The UNO can't be a Keyboard. It doesn't have a real USB connection. It has a serial connection that passes through a UART to USB converter. You cannot use the UNO as a keyboard. Instead you need one of the boards that has a real USB connection, such as the Arduino Leonardo or any of the other ATMega32U4-based boards.


1

If there are no other constraints, send them as a text with delimiters and a terminating character. e.g. something like "123;45;678\n" On the arduino, either manually check for those delimiters and convert the digits to a number on the fly, or use strtok and atoi after reading the whole line.


1

I asked this question to be moved to Stackoverflow as it is not Arduino related. However to answer your question, you assign the booleans before you start the program, so they are never re-evaluated and always keep their initial value, based on when x = 0. What you should do is, reevaluate them within the loop: int x = 0; boolean state1; boolean state2; ...


1

At first, I had similar behavior with the servo motor in this project. The servo buzzed and either did not move or made very slight erratic movements. The problem in my case was that I had wrongly placed the wire that is supposed to connect the potentiometer to pin A0. Here's how my board looked after I corrected the problem:


0

What's happening is that you've written a fraction in a way that the compiler treats it as integer math. C/C++ truncate fractions, so 255/100 is just 2 (and if any of the rest of those are integers, they cause truncation too). What you want to do is make some number in that calculation a decimal--it doesn't matter which one--or cast an input to a float with (...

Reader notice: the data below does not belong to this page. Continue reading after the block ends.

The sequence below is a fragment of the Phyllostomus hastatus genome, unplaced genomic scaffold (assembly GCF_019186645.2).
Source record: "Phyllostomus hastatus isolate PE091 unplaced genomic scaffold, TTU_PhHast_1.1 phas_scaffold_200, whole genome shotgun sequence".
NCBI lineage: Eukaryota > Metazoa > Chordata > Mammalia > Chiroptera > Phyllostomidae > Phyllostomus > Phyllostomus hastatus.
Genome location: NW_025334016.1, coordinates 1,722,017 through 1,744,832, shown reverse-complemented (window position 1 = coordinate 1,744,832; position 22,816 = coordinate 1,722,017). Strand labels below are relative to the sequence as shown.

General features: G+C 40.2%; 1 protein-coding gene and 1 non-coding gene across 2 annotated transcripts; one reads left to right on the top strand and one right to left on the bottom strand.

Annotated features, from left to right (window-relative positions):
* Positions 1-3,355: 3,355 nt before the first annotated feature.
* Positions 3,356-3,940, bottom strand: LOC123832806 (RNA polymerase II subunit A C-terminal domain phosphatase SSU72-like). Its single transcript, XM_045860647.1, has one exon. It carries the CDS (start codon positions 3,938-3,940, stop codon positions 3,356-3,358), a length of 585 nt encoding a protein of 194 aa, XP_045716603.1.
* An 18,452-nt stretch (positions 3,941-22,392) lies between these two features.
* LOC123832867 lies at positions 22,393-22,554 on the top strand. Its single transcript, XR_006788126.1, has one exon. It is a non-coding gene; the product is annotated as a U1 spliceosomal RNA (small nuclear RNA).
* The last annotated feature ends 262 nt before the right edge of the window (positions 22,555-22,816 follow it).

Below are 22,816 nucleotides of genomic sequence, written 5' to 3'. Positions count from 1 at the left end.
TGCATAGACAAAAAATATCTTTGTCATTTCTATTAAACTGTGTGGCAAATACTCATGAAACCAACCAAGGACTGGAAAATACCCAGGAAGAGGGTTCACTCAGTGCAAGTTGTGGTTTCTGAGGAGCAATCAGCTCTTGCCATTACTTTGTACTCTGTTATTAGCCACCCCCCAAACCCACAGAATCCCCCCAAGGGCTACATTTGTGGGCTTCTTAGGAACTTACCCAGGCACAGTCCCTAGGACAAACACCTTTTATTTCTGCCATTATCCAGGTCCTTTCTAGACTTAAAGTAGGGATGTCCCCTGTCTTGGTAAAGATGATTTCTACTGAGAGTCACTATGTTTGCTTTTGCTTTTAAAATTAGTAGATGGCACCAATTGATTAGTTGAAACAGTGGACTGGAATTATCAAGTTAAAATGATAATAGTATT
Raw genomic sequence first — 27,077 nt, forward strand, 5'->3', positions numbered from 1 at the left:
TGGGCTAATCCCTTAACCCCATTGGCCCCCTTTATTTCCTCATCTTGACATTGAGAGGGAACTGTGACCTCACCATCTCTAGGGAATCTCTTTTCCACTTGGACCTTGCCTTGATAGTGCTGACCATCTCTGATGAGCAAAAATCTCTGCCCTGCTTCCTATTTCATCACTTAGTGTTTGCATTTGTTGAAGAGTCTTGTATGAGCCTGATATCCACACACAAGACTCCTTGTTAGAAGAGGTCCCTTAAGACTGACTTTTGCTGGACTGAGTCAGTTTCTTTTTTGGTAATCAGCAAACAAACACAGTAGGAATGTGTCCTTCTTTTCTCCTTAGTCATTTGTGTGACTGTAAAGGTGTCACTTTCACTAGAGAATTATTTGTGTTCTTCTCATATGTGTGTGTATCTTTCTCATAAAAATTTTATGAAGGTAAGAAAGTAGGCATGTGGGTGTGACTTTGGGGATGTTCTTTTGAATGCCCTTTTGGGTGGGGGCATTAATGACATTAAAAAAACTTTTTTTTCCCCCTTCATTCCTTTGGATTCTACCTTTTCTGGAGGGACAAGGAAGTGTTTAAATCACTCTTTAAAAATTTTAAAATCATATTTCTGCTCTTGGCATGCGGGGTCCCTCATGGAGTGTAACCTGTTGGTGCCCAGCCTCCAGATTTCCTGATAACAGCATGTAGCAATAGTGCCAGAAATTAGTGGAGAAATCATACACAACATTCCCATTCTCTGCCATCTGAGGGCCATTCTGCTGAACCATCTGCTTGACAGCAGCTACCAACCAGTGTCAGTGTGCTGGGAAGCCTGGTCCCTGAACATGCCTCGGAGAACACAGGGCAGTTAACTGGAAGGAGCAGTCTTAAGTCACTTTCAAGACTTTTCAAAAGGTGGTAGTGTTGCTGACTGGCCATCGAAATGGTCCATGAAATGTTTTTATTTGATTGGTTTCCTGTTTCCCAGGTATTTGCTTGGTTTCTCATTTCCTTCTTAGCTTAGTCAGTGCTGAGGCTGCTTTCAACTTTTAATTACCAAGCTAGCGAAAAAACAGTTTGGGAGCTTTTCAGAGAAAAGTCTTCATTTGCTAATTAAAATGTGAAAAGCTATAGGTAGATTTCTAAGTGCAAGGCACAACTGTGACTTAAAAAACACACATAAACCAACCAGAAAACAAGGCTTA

2

You need either a memory extension for your UNO - projects like Arducam did this way back 2016 and then used an OV2640 module. If you want to develop something yourself these are the steps (hurdles) to take: Get a datasheet of the camera Design a circuit including plug for Camera and a memory module (min 512Kb) Attach it to the UNO Write a library/...


0

Alright, I finally realized that RPM value was too low. It has to be at least 150 for my case.


2

For measuring oxygen saturation (SpO2) with a pulse sensor, you need to use the fact, that hemoglobin, that carries oxygen, will reflect in different light wave lengths, as hemoglobin, which doesn't carry oxygen. But that also means, that you need to use light in at least 2 different wavelengths. Common are one red (about 660nm)(though green may also work) ...


0

You could easily set the LED output LOW just before you call going_to_sleep(), and set it HIGH when going_to_sleep() returns. There would be two short periods where the LED signal would indicate sleeping but the processor is running: between the LED going LOW and the processor actually entering sleep; and between the processor waking and the LED going HIGH. ...


1

You have probably installed the box servo backwards so that when it tries to open it actually closes and vice versa.


2

The IO doesn't require the clock to keep its current state. It only requires it to change state. There is no real external signal provided by the chip to indicate if its in sleep mode or not. However you could monitor the current consumption of the chip and when it drops below a certain threshold you can assume that it is in sleep mode.


-1

We have to add 1k resistors and 2k resistors as 330 ohms instead and follow the link below..!


0

After I waited to get my order on ebay. I managed to restore the bricked board. The issue was related to bootloader fail. either the producer shipped it without a bootloader or some kind of static discharge caused to erase or stop the booloader from working and that why windowws didnt detect the board. I used a converted cortex m3 to swd programmer debugger ...


0

firstly, move your pinMode() settings to setup section. in your code, when the temperature is 21 active pin will be 6 and 8. you should rewrite your code in next ways: 1: if (t < 22) { ... its cold temp ... } else if (t > 26) { ... its hot temp ... } else { ... it's nor temp ... } 2: if (t < 22) { ... its cold temp ... } if (t > 26) ...